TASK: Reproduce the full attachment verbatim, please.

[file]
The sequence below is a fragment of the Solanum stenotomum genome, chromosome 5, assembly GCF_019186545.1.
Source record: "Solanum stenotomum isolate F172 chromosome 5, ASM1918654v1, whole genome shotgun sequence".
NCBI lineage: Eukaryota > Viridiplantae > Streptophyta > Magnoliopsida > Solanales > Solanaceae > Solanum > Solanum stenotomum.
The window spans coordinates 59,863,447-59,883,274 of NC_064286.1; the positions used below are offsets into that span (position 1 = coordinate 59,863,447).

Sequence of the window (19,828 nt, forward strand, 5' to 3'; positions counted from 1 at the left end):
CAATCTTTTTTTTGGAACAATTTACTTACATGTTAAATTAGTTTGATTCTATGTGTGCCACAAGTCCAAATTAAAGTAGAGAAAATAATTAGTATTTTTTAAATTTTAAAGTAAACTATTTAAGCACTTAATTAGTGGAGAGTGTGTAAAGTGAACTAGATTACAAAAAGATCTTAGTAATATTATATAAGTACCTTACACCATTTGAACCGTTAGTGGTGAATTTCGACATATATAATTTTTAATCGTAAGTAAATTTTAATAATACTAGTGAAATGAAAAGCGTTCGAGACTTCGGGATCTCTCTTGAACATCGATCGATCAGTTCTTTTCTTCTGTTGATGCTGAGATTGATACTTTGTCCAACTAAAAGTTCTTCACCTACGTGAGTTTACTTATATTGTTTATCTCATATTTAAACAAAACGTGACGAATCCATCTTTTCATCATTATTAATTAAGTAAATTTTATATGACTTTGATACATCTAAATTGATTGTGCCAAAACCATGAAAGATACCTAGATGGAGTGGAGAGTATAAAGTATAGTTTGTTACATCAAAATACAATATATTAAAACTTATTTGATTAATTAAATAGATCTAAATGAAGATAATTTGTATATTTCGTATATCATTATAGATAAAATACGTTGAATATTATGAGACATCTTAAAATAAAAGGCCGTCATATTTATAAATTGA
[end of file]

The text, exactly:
The sequence below is a fragment of the Solanum stenotomum genome, chromosome 5, assembly GCF_019186545.1.
Source record: "Solanum stenotomum isolate F172 chromosome 5, ASM1918654v1, whole genome shotgun sequence".
NCBI lineage: Eukaryota > Viridiplantae > Streptophyta > Magnoliopsida > Solanales > Solanaceae > Solanum > Solanum stenotomum.
The window spans coordinates 59,863,447-59,883,274 of NC_064286.1; the positions used below are offsets into that span (position 1 = coordinate 59,863,447).

Sequence of the window (19,828 nt, forward strand, 5' to 3'; positions counted from 1 at the left end):
CAATCTTTTTTTTGGAACAATTTACTTACATGTTAAATTAGTTTGATTCTATGTGTGCCACAAGTCCAAATTAAAGTAGAGAAAATAATTAGTATTTTTTAAATTTTAAAGTAAACTATTTAAGCACTTAATTAGTGGAGAGTGTGTAAAGTGAACTAGATTACAAAAAGATCTTAGTAATATTATATAAGTACCTTACACCATTTGAACCGTTAGTGGTGAATTTCGACATATATAATTTTTAATCGTAAGTAAATTTTAATAATACTAGTGAAATGAAAAGCGTTCGAGACTTCGGGATCTCTCTTGAACATCGATCGATCAGTTCTTTTCTTCTGTTGATGCTGAGATTGATACTTTGTCCAACTAAAAGTTCTTCACCTACGTGAGTTTACTTATATTGTTTATCTCATATTTAAACAAAACGTGACGAATCCATCTTTTCATCATTATTAATTAAGTAAATTTTATATGACTTTGATACATCTAAATTGATTGTGCCAAAACCATGAAAGATACCTAGATGGAGTGGAGAGTATAAAGTATAGTTTGTTACATCAAAATACAATATATTAAAACTTATTTGATTAATTAAATAGATCTAAATGAAGATAATTTGTATATTTCGTATATCATTATAGATAAAATACGTTGAATATTATGAGACATCTTAAAATAAAAGGCCGTCATATTTATAAATTGA